Burger Challenge

Austin chefs compete in national competition to blend a better burger

Austin chefs compete in national competition to blend a better burger

Oasthouse Kitchen and Bar Austin restaurant Umami blended mushroom beef burger
Oasthouse's blended burger boasts three types of mushrooms. Photo by Courtney Pierce

Two Austin chefs are participating in a national burger competition put on by the James Beard Foundation. The challenge: fortify the burger with delicious, nutritious mushrooms.

The competition began May 30 and continues through July 31. Local participants include Amir Hajimaleki of Oasthouse Kitchen + Bar and Peter Maffei of Cannon + Belle.  

Mushrooms are a popular meat alternative in veggie burgers, and they make sense as an additive because they add moisture and a "meaty" flavor. The Austin chefs are among more than 100 participants serving versions of a blended burger, i.e., one that has at least 25 percent fresh mushrooms mixed into the burger patty.

Oasthouse Kitchen + Bar, our Tastemaker Best New Restaurant winner, has whipped up the Umami Burger, made from Akaushi Wagyu beef; Japanese spices; pickled bok choy; cucumber; and a blend of umami, oyster, and shiitake mushrooms on a Hawaiian bun.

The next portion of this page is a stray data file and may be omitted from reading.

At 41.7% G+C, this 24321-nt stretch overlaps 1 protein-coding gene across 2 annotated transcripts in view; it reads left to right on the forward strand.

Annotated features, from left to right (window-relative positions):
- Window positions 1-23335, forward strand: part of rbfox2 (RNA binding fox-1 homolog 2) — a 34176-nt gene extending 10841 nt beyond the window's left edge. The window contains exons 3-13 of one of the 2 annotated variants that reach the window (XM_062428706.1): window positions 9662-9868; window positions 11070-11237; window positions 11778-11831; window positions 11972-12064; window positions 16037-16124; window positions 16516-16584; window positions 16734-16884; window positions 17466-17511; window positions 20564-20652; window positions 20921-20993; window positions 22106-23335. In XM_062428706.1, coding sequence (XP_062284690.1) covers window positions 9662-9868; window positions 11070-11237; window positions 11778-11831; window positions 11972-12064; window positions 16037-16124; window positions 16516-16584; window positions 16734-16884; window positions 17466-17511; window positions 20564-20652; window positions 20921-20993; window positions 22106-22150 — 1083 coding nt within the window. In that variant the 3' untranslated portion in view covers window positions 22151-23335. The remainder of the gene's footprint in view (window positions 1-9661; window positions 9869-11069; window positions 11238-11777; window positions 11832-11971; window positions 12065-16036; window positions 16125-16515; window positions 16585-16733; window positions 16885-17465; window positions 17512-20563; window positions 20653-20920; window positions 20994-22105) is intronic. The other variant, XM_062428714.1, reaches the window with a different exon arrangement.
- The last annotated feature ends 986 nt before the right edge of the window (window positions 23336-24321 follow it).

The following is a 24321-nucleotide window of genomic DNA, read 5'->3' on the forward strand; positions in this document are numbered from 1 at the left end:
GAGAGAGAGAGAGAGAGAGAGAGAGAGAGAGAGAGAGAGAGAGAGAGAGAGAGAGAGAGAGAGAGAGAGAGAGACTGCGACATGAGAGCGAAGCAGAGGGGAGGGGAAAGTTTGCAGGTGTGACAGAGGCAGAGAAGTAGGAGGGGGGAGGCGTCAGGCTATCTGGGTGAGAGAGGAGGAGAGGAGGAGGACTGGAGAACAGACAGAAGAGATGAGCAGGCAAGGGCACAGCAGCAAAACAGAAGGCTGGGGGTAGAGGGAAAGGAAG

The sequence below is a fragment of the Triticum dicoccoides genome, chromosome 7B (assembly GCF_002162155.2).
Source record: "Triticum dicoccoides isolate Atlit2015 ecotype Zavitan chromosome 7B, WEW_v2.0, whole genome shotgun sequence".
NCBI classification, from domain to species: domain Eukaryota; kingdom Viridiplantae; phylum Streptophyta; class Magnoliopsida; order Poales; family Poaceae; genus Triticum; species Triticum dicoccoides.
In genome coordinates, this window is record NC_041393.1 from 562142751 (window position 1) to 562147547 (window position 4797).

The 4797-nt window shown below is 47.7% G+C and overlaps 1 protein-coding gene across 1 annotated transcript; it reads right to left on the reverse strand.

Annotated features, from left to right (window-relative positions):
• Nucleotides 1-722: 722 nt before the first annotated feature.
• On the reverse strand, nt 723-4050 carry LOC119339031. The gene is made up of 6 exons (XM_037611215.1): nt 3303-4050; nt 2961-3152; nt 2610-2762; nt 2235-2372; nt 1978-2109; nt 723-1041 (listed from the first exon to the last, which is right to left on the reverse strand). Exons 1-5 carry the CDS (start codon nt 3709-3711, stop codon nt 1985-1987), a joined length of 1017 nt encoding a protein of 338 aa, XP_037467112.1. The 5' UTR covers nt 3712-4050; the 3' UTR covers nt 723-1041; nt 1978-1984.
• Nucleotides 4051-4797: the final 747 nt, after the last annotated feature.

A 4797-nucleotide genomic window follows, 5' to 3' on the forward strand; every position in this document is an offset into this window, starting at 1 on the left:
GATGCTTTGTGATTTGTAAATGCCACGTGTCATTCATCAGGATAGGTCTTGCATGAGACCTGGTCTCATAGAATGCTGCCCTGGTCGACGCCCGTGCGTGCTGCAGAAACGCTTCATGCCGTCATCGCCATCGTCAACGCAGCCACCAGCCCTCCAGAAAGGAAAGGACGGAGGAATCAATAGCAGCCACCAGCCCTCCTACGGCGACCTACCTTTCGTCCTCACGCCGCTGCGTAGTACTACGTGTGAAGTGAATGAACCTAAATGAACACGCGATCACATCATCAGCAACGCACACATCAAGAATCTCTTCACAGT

Cannon + Belle, a new restaurant concept slated for the Hilton Austin Downtown, has crafted a short rib burger with butter-roasted beech mushrooms, heirloom tomatoes, arugula, and Swiss cheese on a pretzel roll.

Four local medical centers are also competing: University Medical Center Brackenridge, Seton Medical Center, Seton Shoal Creek, and Seton Administrative Offices.

Diners can vote once a day for their favorite burgers by visiting Blended Burger Project. The five chefs with the most votes will have the opportunity to prepare their blended burger at the James Beard House as part of the official welcome reception for the foundation's annual food conference (October 16-18).

If eating the burgers or voting for them is not enough, diners can also memorize a new hashtag — #BlendedBurgerProject — and toss that around on their social media outlets, because everyone knows it's not real if it isn't on social media.